Watching the final seconds tick off the clock in the clinching Game Six of the Stanley Cup Finals and seeing the crowd in Los Angeles get louder and louder, was one of those moments. I could only imagine how happy those people were in that arena, especially those who have stuck with the Kings through the entirety of the 45 years it took for them to finally reach the top of the mountain. There was relief, joy, bewilderment, excitement all rolled into one group of fans and all directed at the guys on the ice. I try to watch the final moments of every championship contest for exactly those reasons. It’s a blast as a fan of sports to see how happy it can make others.
But, this is hockey. This is the sport where the really great stuff happens once the final horn sounds. The NHL has championship celebrations down to a science. There’s the customary handshake line that takes place after every playoff series; where the same players who battled unmercifully throughout put any animosity aside and sincerely (some more than others) shake the hands of their opponents, those who have lost wishing the victors good luck and congratulations. There’s the Conn Smythe trophy, given to the MVP of the playoffs and one of the very few MVP trophies whose name is known by a majority of fans outside of those really into that particular sport. Go ahead, try to name the trophy given to the Super Bowl MVP. And no, you can’t say it’s the one where they get a free car. I’ll wait. No luck? Exactly.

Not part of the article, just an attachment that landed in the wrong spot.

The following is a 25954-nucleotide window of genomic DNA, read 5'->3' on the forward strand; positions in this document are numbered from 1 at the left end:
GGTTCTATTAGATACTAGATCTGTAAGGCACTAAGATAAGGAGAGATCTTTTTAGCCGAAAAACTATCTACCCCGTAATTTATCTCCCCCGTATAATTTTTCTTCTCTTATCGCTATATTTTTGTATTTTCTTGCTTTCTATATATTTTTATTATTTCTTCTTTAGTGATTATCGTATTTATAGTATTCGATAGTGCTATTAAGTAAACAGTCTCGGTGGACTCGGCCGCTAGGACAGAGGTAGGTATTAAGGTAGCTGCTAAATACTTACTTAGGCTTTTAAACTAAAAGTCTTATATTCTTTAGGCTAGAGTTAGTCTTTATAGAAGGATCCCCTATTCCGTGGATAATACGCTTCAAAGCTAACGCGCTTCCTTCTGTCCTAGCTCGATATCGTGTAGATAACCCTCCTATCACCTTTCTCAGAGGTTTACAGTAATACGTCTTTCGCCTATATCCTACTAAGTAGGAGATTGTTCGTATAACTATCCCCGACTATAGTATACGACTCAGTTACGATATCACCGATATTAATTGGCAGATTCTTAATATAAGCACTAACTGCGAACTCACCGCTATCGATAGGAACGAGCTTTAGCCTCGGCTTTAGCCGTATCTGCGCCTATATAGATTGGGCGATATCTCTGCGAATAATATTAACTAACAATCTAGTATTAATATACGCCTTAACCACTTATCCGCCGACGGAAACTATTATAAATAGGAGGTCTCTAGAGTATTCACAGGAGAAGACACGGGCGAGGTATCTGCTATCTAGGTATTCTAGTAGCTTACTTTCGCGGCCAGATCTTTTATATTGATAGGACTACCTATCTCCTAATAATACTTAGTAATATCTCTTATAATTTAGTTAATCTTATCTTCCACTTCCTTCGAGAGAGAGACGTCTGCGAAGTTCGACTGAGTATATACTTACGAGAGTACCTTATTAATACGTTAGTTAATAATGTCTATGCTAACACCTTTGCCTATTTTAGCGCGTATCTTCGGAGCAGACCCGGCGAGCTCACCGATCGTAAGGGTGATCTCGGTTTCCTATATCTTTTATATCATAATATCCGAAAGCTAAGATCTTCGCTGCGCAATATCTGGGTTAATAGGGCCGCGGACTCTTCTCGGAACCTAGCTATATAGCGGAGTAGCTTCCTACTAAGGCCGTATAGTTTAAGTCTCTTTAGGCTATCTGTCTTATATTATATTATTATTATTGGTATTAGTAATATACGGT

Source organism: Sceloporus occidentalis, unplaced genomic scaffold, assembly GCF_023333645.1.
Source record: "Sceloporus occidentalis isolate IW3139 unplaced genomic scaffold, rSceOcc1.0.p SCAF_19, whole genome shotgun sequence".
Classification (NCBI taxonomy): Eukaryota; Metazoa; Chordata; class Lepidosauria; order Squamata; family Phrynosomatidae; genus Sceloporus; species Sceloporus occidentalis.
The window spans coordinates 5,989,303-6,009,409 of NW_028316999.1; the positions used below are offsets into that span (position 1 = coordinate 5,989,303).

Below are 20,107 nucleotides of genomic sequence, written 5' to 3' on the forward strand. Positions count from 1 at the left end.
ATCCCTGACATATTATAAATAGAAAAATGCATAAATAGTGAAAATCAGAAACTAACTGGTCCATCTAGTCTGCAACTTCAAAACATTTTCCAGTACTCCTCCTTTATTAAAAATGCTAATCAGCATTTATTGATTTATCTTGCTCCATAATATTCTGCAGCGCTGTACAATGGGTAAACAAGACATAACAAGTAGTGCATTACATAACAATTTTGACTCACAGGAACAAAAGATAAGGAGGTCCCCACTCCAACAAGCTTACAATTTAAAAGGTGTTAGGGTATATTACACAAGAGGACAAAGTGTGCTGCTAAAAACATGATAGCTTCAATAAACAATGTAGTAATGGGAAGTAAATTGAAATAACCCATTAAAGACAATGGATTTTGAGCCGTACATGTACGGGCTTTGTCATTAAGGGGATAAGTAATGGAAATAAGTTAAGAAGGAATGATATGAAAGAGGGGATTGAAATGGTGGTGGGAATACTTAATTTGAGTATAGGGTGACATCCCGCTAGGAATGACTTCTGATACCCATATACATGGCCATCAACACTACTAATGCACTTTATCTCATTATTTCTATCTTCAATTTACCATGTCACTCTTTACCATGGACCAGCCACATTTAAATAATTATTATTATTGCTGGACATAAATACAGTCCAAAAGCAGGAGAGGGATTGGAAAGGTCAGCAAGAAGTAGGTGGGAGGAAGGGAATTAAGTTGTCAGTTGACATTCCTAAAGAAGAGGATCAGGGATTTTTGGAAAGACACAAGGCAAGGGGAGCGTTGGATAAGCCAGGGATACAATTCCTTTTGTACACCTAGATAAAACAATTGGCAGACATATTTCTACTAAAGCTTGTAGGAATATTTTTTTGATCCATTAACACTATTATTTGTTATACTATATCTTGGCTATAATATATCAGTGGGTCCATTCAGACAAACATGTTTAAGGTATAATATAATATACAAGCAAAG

Then comes the Cup. Again, the NHL is the only league where the actual playoffs are named after the trophy. It’s not the NBA Larry O’Brien Finals, or the NFL Super Bowl Playoffs. But for years, it’s been the NHL Stanley Cup Playoffs. That’s just great. The Stanley Cup is engraved with the names of every player who has played for a team that won it all, and is as sacred an item for hockey players as there is. People break down crying in its presence like they were a 14-year-old girl at a Justin Bieber concert. Players won’t touch it until they actually win it. It’s amazing.
Hockey is one of the most tradition-laden sports around, especially the NHL. So many moments are based on what has been done for generations. Players grow up knowing the history of the game and respecting it unflinchingly. And I think that’s one thing that resonates with sports fans – the tradition. Especially in the playoffs, and especially after a team wins the Stanley Cup.
We want tradition. We like knowing that what we are watching unfold following a game was the same images our fathers saw when they were growing up. The same images our grandfathers called them over to see, secretly allowing them to stay up past their bedtime with a “don’t tell your Mother” permission.
Maybe its easier for me because when it comes to hockey, I am honestly a bigger fan of the tradition than any one team. I do have squads that I will root for, but as the men in white gloves are walking out on the ice with Lord Stanley’s Cup, allegiance goes out the window.
At that moment, I’m simply a fan of one of those moments when sports elicits an unconscious smile, a “that’s awesome”, a feeling that you’re watching a moment that for some of those players will surpass any moment prior in their lives. You see the unadulterated joy, the sense of accomplishment and realization of years of hard work, all to feel what they are feeling right then. It’s… it’s just one of those moments.